The building was always a bit ramshackle. I don't know when it stopped being a boarding house and went to restaurant only operation, but the big upstairs area was largely unused in my memory. When we started going, there was still a customer restroom available upstairs, and I always liked going up there and looking around -- by the 1970s I believe the upstairs was wholly closed to customer access.

Also in the 1970s, the owners tacked up plastic sheeting over the screen porch. And I do mean "plastic" and not plexiglass or anything solid. Whenever anyone would open a door or the air conditioning kicked in, the sheeting up over all the walls would billow in and out.

It seems to me that as the 70s went on, we went to Oliver's less and less. It's not that anyone stopped liking it, but more that other options became available as the coast commercialized. The last time I recall going with a large party of cousins was probably in the late 1970s just as my generation was heading to college. We ate inside rather than on the porch, and my cousin Mike stuck his nose in a big sawfish nose hung on the wall -- a picture that I'm sure will surface eventually. I think we also played name-that-drink charades with the bar menu.

After that, I believe the next time I ate there was the last. I think it was the early 1990s, and I was either alone or with a very small party. We (or I) was on the back porch, and I noticed that the plastic sheeting had been replaced with plexiglass. The menu was also radically different, and it was evident that Oliver's had undergone a change in ownership. The defining moment for me was when they brought out the huspuppies and I found they were served with raspberry butter. That might be good, but it wasn't Oliver's.

After that, and after I started spending a lot more time at the beach I thought of going back a number of times but somehow never got around to it. Last winter I actually made the effort, but it never worked out. I would find that it wasn't open weekdays during the off season, or that it was only open for lunch, or not open Mondays or -- that it was apparently never open.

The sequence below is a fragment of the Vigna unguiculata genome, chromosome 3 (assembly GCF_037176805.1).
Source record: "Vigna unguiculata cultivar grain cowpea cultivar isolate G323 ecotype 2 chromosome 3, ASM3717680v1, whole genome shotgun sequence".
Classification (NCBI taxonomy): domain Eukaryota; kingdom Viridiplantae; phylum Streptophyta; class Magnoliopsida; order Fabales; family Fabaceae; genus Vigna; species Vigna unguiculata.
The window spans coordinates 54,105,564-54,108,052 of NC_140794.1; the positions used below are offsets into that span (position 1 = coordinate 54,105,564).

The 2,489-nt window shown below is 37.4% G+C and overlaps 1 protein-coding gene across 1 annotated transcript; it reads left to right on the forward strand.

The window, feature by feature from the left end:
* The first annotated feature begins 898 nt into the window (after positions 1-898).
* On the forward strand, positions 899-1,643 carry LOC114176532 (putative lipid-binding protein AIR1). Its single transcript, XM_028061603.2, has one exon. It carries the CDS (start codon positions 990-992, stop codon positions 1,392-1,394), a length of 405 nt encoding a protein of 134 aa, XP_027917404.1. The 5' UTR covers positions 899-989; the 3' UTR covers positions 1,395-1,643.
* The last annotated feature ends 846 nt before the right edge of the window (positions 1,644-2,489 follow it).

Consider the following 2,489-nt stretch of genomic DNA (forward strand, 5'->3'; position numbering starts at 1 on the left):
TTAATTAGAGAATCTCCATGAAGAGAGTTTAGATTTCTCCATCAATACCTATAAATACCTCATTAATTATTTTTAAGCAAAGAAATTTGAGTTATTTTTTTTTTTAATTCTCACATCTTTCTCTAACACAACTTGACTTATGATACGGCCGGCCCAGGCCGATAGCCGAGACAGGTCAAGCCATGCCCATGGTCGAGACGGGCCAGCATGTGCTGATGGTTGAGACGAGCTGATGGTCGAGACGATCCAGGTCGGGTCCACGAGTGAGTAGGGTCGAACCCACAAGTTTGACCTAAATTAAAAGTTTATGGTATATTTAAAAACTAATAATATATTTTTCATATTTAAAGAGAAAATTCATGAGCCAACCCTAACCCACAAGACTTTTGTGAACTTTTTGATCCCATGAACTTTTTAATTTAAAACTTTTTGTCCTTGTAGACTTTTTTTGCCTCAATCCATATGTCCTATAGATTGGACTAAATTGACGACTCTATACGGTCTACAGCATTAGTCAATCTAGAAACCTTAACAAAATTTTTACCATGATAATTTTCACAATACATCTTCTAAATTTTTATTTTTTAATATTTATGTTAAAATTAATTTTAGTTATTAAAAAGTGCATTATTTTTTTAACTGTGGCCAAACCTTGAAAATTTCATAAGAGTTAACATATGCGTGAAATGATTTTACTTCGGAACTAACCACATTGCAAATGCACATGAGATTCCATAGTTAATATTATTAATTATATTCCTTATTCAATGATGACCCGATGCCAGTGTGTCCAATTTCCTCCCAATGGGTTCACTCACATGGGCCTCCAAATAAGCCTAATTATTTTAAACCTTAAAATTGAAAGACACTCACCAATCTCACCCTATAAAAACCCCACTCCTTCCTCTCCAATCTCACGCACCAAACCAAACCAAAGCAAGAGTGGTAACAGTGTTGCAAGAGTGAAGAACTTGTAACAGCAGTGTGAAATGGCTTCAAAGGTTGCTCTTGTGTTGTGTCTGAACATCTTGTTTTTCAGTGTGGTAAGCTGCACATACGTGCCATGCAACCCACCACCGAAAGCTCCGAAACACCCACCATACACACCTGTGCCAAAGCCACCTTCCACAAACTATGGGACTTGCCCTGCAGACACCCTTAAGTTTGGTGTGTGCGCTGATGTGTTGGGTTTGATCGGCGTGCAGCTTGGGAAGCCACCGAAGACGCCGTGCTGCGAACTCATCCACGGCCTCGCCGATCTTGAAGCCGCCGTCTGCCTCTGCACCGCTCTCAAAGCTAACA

That last was a conclusion I flirted with, but never quite committed to. After all the website was still up [try this archived version once that link goes dead] , I could see the tables set through the window, and there was no note on the door..

Finally I went back on 12 August this year, and this time it was obvious that the place was closed: There was a big bar across the front doors, Coke had put a sticker claiming the fountains inside and the place was seriously overgrown. All these photos except 2, 3, 4 & 5 come from that visit.

So when did the place actually close for the last time? That's hard to say, but look at photos 2, 3, 4 & 5. These were taken on 22 Jan 2010. In particular, look at the place settings on the back porch table. Although a chair has been moved, it is clear to me that the napkins, plates and silverware in the 22 Jan photos are exactly the same as in the 12 Aug photos. So, sometime before 22 Jan, the bus staff laid out all the place settings -- and never came back.

As I was taking these photos on 12 Aug, two different cars pulled into the lot looking to eat, and both parties took their own pictures and shared stories of eating there as kids as well.

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Written by ted on August 29th, 2010

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The Heart of Columbia Motel ( & Sportsman Restaurant), 1011 Assembly Street: 1994   24 comments

Posted at 11:48 pm in Uncategorized

The Heart of Columbia Motel and Sportsman Restaurant

1011 Assembly AStreet Columbia S.C.

Conveniently located in downtown Columbia opposite the State Capital and near University S.C.

100 Spacious Air-Conditioned & Heated Rooms * Free T.V. * High-Fi Music * 24 Hour Phone * Swimming Pool * Ice * Baby Beds * American Express Honored.

Phone AL 2-3393

I'm not sure when the postcards were made. The second one is probably from the early 1960s given the "AL" exchange prefix on the phone number. I'm sure if I knew cars better, I could peg it closer by looking at them. Certainly it would seem that 24 Hour Phone was a motel novelty at the time..

Whatever the exact year, it would be hard to argue that Heart of Columbia did not then describe the location as well name the motel. It would be harder to say that by 1983 which is when the yellow-pages ad appeared in the USC phonebook, but ironically now that the motel is long gone, the area is once again prime, very much in the Vista neighboorhood.